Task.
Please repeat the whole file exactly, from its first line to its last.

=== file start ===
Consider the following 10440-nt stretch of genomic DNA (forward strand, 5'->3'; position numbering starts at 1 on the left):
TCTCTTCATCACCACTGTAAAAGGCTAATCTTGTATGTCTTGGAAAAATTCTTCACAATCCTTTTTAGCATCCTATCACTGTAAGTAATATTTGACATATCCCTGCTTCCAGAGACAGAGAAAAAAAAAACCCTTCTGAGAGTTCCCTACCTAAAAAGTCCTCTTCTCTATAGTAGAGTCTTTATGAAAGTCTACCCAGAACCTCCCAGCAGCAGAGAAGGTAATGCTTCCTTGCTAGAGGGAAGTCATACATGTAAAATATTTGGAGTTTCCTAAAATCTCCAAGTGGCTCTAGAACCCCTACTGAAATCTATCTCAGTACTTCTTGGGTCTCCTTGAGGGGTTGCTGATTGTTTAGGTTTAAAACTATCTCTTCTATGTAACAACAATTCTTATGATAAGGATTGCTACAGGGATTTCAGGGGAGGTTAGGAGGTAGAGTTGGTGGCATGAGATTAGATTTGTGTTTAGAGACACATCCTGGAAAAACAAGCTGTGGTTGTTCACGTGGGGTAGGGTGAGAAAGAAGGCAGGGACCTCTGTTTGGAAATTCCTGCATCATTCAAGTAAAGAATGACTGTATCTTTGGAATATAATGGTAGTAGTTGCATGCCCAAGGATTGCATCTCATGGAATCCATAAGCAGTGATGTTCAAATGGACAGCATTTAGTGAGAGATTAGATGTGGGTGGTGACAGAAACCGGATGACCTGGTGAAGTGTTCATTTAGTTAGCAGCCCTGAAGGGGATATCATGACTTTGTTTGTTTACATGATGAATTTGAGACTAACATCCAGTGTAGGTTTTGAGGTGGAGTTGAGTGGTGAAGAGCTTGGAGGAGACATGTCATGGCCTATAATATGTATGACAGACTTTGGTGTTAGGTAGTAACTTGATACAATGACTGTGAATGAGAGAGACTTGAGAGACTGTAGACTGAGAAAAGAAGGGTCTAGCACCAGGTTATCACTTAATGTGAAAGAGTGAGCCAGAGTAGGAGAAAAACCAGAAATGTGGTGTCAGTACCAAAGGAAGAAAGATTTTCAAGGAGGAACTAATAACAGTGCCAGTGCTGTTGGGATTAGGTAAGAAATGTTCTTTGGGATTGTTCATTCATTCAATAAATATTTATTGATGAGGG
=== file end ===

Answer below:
Consider the following 10440-nt stretch of genomic DNA (forward strand, 5'->3'; position numbering starts at 1 on the left):
TCTCTTCATCACCACTGTAAAAGGCTAATCTTGTATGTCTTGGAAAAATTCTTCACAATCCTTTTTAGCATCCTATCACTGTAAGTAATATTTGACATATCCCTGCTTCCAGAGACAGAGAAAAAAAAAACCCTTCTGAGAGTTCCCTACCTAAAAAGTCCTCTTCTCTATAGTAGAGTCTTTATGAAAGTCTACCCAGAACCTCCCAGCAGCAGAGAAGGTAATGCTTCCTTGCTAGAGGGAAGTCATACATGTAAAATATTTGGAGTTTCCTAAAATCTCCAAGTGGCTCTAGAACCCCTACTGAAATCTATCTCAGTACTTCTTGGGTCTCCTTGAGGGGTTGCTGATTGTTTAGGTTTAAAACTATCTCTTCTATGTAACAACAATTCTTATGATAAGGATTGCTACAGGGATTTCAGGGGAGGTTAGGAGGTAGAGTTGGTGGCATGAGATTAGATTTGTGTTTAGAGACACATCCTGGAAAAACAAGCTGTGGTTGTTCACGTGGGGTAGGGTGAGAAAGAAGGCAGGGACCTCTGTTTGGAAATTCCTGCATCATTCAAGTAAAGAATGACTGTATCTTTGGAATATAATGGTAGTAGTTGCATGCCCAAGGATTGCATCTCATGGAATCCATAAGCAGTGATGTTCAAATGGACAGCATTTAGTGAGAGATTAGATGTGGGTGGTGACAGAAACCGGATGACCTGGTGAAGTGTTCATTTAGTTAGCAGCCCTGAAGGGGATATCATGACTTTGTTTGTTTACATGATGAATTTGAGACTAACATCCAGTGTAGGTTTTGAGGTGGAGTTGAGTGGTGAAGAGCTTGGAGGAGACATGTCATGGCCTATAATATGTATGACAGACTTTGGTGTTAGGTAGTAACTTGATACAATGACTGTGAATGAGAGAGACTTGAGAGACTGTAGACTGAGAAAAGAAGGGTCTAGCACCAGGTTATCACTTAATGTGAAAGAGTGAGCCAGAGTAGGAGAAAAACCAGAAATGTGGTGTCAGTACCAAAGGAAGAAAGATTTTCAAGGAGGAACTAATAACAGTGCCAGTGCTGTTGGGATTAGGTAAGAAATGTTCTTTGGGATTGTTCATTCATTCAATAAATATTTATTGATGAGGG